2.2. Based on the material available on record including the Inspection Report, the Board issued the SCN to Mr. Manish Kumar Gupta on 17.06.2022. The SCN alleged contravention of section 3(6), 18(1), 19(1), 20, 24(8), 25(1), 25(2), 25(2)(a) and 27 of the Code, regulations 4(4) and 4(7) of the Inspection Regulations, regulations 13(1), 14, 16A(7), 18, 24(7), 35(1)(b), 35A (3), 36A, 36B(1) and 39 of IBBI (Insolvency Resolution Process for Corporate Persons) Regulations, 2016 (CIRP Regulations), regulations 7(2)(a) and (h) of IP Regulations, clauses 1, 2, 3, 5, 9, 10, 12, 13,14, 18, and 25 of Code of Conduct of IP Regulations along with Board Circular No. IBBI/IP/013/2018 dated 12th June 2018, IBBI Circular No. IP/003/2018 dated 3rd January 2018, IBBI Circular No. IBBI/CIRP/021 dated 16th April 2021. Mr. Manish Kumar Gupta submitted his reply to SCN vide e-mail dated 22.08.2022.

2.3. The Board referred the SCN, written and oral submissions of Mr. Manish Kumar Gupta, and other material available on record to the Disciplinary Committee (DC) for disposal of the SCN in accordance with the Code and Regulations made thereunder. Mr. Manish Kumar Gupta availed an opportunity of personal hearing before DC on 05.09.2022 through virtual mode.

3. Alleged contraventions and submissions of the IP

Contraventions alleged in the SCN and Mr. Manish Kumar Gupta’s submissions thereof are summarized below:

3.1. Contravention Non-cooperation with Inspecting Authority:

3.1.1 As per Regulation 4(4) of the Inspection Regulations, it shall be the duty of the service provider to produce before the IA such records in his custody or control and furnish to the IA such statements and information relating to its activities within such time as the IA may require. As per Regulation 4(7) of Inspection Regulation, it shall be the duty of the service provider to give to the IA all assistance which the IA may reasonably require in connection with the inspection.

3.1.2 It is observed that Mr. Gupta has not cooperated with the IA all throughout the inspection. The following specific instances of non-cooperation substantiate these observations:

(a) Gupta did not acknowledge receipt of Inspection Notice sent to him by IA vide e­mail dated 27.04.021 despite being asked to do so by the IA.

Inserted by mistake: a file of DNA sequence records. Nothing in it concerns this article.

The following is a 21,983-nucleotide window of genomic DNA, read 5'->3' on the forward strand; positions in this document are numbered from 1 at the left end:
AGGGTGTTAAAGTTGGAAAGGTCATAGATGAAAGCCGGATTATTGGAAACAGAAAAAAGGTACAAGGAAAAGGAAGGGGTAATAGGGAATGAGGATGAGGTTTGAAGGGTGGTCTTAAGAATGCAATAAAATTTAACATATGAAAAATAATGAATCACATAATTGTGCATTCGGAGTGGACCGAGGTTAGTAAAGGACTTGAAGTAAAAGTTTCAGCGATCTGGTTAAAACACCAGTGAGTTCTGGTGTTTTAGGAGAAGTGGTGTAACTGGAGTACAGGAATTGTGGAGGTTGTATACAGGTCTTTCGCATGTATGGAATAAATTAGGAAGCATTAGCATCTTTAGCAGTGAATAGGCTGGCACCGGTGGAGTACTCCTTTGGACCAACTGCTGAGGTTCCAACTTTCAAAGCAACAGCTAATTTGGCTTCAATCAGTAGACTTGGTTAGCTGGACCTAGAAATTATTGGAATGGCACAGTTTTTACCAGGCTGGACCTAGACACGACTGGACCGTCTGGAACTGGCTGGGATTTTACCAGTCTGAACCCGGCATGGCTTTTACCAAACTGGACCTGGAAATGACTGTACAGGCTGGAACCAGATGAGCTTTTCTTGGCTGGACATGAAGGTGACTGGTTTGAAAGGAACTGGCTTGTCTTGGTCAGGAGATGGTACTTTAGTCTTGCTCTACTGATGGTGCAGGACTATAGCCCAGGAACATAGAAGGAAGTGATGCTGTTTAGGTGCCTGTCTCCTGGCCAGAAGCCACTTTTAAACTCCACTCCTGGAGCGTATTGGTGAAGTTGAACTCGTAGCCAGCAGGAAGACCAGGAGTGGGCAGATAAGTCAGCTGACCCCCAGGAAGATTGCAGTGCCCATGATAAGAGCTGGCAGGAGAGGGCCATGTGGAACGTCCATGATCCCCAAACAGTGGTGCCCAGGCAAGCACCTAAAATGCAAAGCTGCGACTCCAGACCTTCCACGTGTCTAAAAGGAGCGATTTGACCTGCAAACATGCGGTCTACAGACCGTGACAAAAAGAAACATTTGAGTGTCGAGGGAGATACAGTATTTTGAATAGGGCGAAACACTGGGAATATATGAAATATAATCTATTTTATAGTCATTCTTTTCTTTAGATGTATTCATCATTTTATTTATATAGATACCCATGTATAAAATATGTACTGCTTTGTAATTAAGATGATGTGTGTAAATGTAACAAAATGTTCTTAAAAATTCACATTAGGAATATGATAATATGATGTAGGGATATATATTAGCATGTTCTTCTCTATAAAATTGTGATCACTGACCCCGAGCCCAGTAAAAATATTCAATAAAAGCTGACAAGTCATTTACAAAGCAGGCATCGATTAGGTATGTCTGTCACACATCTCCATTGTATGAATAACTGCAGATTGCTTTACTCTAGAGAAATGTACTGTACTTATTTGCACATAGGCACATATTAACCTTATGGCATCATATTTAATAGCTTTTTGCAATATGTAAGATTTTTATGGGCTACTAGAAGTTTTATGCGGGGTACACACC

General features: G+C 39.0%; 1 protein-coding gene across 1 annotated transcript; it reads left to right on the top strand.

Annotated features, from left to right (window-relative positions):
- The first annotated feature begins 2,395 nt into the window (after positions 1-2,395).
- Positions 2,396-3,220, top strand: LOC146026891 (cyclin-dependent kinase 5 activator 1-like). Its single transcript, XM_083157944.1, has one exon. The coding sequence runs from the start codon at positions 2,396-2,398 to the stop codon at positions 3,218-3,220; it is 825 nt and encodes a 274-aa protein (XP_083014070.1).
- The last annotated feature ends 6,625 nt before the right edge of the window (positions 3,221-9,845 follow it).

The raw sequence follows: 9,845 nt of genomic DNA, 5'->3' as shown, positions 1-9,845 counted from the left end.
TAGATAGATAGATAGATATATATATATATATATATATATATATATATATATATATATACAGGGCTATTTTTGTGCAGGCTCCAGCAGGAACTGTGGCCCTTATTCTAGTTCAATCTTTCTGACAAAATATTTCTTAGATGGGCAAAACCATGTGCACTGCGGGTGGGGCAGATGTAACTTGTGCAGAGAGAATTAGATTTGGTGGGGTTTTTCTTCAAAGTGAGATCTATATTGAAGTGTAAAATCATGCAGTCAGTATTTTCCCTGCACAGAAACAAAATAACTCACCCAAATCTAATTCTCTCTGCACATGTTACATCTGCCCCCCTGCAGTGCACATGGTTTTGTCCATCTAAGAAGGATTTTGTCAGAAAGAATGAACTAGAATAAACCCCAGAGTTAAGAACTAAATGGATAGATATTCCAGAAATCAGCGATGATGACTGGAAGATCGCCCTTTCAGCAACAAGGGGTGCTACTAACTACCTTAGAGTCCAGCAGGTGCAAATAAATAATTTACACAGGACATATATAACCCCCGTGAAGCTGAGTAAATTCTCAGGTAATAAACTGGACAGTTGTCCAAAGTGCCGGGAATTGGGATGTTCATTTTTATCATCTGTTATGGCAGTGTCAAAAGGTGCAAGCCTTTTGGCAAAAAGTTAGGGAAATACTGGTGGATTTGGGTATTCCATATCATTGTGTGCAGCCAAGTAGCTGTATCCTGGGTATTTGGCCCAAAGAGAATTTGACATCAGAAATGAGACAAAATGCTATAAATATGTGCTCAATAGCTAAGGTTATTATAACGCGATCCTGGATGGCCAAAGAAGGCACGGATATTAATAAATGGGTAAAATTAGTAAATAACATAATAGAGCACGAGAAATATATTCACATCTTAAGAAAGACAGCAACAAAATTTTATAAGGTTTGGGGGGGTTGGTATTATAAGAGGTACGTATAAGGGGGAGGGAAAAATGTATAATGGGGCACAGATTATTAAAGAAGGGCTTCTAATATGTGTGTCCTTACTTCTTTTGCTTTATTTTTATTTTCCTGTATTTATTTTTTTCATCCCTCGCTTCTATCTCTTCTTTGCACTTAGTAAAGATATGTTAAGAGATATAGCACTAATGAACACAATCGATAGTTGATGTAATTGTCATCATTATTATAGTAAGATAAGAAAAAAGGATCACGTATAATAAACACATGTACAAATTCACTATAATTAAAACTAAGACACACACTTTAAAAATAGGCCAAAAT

(b) Gupta was requested by IP vide Inspection Notice dated 27.04.2021 to provide all documents and records pertaining to CIRP of CD by 12.05.2022. He sought multiple extensions for submitting the requisite documents and records, which the IA allowed. However, Mr. Gupta provided only some documents to IA vide e-mail dated 21.06.2021 and access to even those documents was restricted. It was only after multiple e-mails from IA (emails dated 24.06.2021, 25.06.2021 and 28.06.2021 that the required documents and records were provided to IA on 28.06.2021.

3.1.3 IA vide e-mail dated 22.10.2021 requested for certain additional documents, Mr. Gupta forwarded individual e-mails sent to IP Monitoring Division without due care whether or not information is complete in all respect and all enclosures/ attachments are in order or not.

3.1.4 The IA shared its Draft Inspection Report (DIR) with Mr. Gupta vide email dated 15.12.2021 and sought his comments within 15 days (i.e., 31.12.2021) in accordance with the 6(1) of Inspection Regulations. Mr. Gupta sought multiple extensions for submitting his comments on DIR, which IA allowed but still failed to submit requisite comments on one or another pretext. Lastly, Mr. Gupta was allowed by IA to submit reply by 15.02.2022, but he submitted his comments only 01.03.2022.